Both those loses came in MC and Rome repectively which Roger has not in his career and clay is arguably the best chance for Gasquet to beat Fed.This is the 1st time they will be playing at the AO if they meet but Roger should come through in max 4 sets keeping in mind gasquet’s recent title at the Qatar Open
    h2h 8-3 Federer
    Remember 2009 everyone.That was a massacre.
    and to make things worse for tsonga,he is coming off an injury and playing Fed,he needs to be absolutely at 100% or else he will be rolled over again.
    Sure Tsonga can bust Federer off the court like he did for the last 3 sets at Wimby’11 but with this recent injury,i doubt if he can get far enough to meet Roger.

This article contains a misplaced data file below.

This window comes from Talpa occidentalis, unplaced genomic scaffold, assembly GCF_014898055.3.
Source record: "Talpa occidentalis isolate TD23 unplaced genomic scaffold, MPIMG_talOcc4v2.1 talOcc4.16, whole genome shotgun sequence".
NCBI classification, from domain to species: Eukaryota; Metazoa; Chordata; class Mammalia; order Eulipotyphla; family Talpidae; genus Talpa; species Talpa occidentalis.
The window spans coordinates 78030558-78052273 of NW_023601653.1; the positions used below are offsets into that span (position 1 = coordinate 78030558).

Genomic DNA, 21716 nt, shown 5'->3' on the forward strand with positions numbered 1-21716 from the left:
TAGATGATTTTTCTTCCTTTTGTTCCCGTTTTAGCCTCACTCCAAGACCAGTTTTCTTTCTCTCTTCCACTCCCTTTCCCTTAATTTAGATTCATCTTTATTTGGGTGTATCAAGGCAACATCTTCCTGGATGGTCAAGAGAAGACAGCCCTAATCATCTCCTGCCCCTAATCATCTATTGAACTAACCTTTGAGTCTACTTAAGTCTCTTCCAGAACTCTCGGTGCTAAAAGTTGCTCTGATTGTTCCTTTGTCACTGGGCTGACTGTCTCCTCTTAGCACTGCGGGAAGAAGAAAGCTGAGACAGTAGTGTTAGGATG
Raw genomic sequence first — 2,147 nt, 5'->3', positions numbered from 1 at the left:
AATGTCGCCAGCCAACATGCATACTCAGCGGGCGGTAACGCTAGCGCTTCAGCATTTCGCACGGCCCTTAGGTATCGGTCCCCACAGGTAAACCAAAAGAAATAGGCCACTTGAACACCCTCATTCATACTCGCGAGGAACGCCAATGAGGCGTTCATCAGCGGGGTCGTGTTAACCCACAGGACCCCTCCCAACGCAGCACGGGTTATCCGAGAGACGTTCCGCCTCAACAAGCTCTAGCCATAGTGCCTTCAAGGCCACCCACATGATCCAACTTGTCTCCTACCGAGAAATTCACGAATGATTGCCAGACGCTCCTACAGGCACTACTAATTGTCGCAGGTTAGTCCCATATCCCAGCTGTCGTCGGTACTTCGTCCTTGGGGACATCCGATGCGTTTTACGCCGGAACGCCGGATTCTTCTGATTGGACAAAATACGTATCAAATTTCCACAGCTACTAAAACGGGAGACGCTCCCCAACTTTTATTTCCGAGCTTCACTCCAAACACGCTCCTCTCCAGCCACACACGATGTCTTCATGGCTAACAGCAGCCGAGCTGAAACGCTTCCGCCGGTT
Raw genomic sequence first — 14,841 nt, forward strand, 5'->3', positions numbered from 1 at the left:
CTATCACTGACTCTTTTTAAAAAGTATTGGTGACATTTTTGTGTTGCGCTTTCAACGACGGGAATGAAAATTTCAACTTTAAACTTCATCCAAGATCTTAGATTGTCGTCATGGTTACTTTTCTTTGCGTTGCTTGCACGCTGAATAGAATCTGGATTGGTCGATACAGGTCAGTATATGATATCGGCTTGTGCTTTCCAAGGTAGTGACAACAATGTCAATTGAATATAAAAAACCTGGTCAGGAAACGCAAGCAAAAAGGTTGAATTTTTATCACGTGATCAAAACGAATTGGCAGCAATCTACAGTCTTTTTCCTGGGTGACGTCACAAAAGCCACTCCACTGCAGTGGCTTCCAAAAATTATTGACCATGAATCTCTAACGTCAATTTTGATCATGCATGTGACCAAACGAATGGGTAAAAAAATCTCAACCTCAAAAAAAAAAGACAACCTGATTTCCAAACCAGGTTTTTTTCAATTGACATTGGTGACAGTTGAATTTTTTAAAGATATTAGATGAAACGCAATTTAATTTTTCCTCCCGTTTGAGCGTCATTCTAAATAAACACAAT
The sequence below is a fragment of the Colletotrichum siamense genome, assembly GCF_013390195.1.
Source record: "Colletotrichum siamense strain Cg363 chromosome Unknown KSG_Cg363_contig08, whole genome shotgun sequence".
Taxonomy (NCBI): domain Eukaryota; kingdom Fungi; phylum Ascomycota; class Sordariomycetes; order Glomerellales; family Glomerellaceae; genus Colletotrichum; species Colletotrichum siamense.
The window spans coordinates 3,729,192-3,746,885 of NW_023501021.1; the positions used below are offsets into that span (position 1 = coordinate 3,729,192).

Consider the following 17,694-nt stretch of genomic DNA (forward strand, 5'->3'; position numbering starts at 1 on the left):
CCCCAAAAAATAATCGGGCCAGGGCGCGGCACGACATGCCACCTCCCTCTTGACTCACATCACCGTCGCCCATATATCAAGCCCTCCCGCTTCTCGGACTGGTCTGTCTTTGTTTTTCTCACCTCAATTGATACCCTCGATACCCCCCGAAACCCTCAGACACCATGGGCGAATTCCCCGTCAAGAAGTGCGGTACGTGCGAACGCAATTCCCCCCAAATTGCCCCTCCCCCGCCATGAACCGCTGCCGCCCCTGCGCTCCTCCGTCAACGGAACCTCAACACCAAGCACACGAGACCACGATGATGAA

So ruan,even though the draw looks to be very appealing,it really is not that much difficult for Roger to keep his QF streak going and also is unbroken SF streak at the AO.its at the SF where it gets tricky for Roger.Both Murray and Delpo are very much suited to this court as Murray can extend the rallies and make Roger play that one extra ball while the ball will sit up nicely for Delpo to play his booming ground strokes.SO if Roger beats one of these two and makes the finals,he knows certainly that he will have to beat Djokovic to win the title and Djokovic on phlexicusion is very much like an alligator in water.So Roger needs to get the job done at the semis as soon as possible and get that 1 day break as the lower half semis will be completed first beilieve,so thats an advantage for Fed if he does reach the Final as to beat Djokovic on phlexicusion,he needs every little extra energy that can extend his stamina. Here’s to hoping that Roger will have a great AO 2013 and a gr8 season ahead and you ruan,i hope that you get the power to balance your work and blogging.Keep us posted